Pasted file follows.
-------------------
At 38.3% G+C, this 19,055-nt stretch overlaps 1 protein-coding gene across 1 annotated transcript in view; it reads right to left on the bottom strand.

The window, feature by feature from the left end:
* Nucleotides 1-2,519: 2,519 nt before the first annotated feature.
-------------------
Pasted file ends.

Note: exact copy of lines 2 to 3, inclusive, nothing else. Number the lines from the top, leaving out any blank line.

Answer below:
The window, feature by feature from the left end:
* Nucleotides 1-2,519: 2,519 nt before the first annotated feature.